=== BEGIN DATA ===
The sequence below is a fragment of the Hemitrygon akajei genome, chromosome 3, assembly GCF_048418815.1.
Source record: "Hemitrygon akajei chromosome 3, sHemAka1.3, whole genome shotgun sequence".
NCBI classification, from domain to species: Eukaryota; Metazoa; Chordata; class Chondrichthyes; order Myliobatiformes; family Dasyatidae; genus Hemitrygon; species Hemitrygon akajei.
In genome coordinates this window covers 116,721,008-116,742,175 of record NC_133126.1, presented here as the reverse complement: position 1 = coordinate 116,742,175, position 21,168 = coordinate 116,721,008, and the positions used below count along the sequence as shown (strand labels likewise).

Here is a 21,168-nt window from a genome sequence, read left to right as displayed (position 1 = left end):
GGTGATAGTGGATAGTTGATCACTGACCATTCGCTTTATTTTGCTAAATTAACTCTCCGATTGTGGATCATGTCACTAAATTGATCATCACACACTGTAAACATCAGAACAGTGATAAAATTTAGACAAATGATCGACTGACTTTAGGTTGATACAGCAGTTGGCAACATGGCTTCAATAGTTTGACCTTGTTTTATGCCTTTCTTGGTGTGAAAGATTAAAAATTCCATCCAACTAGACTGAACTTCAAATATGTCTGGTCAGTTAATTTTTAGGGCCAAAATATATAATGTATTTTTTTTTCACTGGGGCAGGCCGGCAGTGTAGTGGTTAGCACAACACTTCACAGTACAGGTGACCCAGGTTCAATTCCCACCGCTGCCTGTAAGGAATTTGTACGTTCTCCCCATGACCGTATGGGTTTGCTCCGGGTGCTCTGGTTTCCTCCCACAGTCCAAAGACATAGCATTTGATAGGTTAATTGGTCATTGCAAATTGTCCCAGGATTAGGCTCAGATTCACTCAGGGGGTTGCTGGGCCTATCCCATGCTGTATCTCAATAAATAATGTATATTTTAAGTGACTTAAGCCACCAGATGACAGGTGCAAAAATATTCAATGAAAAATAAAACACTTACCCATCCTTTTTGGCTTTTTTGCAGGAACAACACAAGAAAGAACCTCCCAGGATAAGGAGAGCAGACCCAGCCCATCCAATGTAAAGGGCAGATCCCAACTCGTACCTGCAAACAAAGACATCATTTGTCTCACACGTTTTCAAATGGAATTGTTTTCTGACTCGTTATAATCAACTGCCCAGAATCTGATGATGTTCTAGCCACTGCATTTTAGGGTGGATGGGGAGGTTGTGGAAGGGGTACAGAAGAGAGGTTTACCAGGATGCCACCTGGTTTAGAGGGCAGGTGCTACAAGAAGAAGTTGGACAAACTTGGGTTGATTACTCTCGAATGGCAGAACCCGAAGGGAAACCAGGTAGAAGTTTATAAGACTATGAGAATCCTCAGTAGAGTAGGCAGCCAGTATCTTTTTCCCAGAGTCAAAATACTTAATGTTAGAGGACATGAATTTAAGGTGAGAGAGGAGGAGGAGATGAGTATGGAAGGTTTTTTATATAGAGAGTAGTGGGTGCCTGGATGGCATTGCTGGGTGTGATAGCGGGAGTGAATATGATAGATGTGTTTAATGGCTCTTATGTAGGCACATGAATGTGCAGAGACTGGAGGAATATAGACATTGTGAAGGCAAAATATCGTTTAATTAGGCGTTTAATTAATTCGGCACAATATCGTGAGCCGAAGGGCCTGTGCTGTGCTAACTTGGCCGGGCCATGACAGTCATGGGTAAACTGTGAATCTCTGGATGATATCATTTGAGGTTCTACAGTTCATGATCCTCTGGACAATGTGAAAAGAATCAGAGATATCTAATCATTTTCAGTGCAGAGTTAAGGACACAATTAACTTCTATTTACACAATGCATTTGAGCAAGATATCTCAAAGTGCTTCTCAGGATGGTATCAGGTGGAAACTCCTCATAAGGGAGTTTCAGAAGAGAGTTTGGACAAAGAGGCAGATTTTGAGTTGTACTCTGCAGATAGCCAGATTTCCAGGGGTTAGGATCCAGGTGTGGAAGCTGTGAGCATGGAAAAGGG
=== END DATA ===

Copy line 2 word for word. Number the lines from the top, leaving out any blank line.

Source record: "Hemitrygon akajei chromosome 3, sHemAka1.3, whole genome shotgun sequence".